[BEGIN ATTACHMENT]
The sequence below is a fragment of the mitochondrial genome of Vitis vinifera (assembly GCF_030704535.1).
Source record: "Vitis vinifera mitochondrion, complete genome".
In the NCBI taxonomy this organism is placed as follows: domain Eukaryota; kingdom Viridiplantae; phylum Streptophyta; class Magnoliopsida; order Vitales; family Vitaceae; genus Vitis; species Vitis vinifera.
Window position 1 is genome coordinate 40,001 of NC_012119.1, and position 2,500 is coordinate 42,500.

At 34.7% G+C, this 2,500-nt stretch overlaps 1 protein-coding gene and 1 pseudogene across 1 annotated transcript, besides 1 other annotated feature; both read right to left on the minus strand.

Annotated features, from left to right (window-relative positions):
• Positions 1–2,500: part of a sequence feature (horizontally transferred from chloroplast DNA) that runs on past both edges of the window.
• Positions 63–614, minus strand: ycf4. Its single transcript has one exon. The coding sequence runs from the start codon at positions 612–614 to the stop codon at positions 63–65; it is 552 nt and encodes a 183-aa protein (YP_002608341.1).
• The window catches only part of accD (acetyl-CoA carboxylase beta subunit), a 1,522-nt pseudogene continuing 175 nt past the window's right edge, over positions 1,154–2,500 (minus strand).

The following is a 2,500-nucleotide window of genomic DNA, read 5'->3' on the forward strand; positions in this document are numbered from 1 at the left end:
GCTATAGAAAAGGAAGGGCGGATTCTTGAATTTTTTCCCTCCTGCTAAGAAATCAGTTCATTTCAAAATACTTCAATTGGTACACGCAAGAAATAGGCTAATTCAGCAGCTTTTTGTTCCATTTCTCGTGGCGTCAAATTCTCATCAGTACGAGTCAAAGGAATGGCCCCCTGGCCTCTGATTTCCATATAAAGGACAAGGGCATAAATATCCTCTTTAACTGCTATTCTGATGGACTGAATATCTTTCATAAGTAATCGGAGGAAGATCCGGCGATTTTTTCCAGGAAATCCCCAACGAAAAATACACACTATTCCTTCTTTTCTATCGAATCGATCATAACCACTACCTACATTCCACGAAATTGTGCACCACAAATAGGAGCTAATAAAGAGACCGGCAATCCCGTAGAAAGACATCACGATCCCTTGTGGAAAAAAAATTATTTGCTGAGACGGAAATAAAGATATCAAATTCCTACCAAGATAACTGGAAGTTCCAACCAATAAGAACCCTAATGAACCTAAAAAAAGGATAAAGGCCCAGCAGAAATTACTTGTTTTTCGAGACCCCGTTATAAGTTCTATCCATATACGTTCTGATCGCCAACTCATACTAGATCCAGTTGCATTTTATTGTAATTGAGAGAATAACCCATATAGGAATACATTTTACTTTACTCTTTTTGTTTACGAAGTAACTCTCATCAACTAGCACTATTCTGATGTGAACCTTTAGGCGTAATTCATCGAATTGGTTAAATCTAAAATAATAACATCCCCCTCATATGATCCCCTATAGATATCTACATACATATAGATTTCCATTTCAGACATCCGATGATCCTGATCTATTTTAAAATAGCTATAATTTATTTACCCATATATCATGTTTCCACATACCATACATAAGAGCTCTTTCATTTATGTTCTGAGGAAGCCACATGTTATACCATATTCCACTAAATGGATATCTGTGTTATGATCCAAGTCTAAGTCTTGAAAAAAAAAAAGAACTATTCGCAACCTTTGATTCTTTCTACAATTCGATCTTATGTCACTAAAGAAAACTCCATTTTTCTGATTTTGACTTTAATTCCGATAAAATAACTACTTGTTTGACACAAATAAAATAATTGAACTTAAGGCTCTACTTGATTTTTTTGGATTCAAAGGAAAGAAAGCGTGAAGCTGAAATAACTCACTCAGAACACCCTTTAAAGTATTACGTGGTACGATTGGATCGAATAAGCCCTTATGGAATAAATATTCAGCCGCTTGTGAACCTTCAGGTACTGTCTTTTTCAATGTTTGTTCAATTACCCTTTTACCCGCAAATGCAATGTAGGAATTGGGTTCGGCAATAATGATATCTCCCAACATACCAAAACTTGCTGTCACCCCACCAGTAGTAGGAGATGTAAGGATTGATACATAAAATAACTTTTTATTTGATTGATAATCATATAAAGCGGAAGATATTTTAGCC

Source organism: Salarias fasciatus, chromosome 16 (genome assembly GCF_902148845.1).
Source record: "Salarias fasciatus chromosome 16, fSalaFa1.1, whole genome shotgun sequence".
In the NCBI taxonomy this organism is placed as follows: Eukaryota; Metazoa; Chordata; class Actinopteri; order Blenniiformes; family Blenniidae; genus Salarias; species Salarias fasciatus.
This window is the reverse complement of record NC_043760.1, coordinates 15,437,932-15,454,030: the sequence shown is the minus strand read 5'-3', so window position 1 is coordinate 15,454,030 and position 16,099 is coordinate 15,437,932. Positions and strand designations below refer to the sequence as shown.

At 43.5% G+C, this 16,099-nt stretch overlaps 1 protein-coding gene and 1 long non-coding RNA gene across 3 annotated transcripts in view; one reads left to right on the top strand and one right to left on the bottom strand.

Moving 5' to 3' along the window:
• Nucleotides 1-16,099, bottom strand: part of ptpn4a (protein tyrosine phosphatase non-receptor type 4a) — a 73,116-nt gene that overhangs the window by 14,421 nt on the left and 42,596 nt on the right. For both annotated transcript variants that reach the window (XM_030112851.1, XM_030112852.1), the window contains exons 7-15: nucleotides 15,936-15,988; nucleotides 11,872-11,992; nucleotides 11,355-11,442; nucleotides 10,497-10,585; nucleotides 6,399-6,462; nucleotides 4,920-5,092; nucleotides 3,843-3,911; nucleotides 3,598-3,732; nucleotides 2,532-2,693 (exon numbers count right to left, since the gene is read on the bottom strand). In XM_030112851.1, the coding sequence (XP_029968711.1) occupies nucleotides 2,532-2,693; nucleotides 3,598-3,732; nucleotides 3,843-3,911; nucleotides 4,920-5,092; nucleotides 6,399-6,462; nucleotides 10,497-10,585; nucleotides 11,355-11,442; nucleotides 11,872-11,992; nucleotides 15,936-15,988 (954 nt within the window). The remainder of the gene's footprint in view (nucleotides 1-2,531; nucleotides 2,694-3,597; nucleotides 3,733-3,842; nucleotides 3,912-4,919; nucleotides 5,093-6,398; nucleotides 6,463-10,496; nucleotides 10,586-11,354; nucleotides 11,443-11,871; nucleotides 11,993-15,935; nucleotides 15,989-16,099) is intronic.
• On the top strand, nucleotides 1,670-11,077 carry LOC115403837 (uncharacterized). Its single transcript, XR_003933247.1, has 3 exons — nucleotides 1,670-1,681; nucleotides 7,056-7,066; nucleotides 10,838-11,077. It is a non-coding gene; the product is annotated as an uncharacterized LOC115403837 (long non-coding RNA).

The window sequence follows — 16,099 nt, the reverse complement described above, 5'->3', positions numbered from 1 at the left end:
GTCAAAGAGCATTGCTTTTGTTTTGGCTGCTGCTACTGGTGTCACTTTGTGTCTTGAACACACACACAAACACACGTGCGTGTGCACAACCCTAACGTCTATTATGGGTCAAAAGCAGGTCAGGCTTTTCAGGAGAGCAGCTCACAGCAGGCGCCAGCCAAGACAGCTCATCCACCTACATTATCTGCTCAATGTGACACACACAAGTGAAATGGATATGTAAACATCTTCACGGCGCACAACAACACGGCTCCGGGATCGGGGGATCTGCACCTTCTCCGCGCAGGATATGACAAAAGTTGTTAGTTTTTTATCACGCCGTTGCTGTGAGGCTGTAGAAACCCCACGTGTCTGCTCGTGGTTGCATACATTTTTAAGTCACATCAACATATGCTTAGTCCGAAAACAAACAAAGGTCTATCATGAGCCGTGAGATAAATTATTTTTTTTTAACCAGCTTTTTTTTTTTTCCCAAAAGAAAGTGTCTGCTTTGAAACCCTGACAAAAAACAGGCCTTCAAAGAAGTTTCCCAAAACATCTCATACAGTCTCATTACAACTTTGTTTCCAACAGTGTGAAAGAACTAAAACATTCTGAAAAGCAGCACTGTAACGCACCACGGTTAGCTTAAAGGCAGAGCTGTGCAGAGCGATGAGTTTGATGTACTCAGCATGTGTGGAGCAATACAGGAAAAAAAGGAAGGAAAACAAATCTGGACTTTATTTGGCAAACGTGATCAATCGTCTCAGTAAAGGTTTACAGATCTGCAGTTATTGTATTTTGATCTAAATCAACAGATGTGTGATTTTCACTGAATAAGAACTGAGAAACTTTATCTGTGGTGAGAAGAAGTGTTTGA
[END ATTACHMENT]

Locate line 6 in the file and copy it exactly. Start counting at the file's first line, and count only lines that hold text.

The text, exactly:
Annotated features, from left to right (window-relative positions):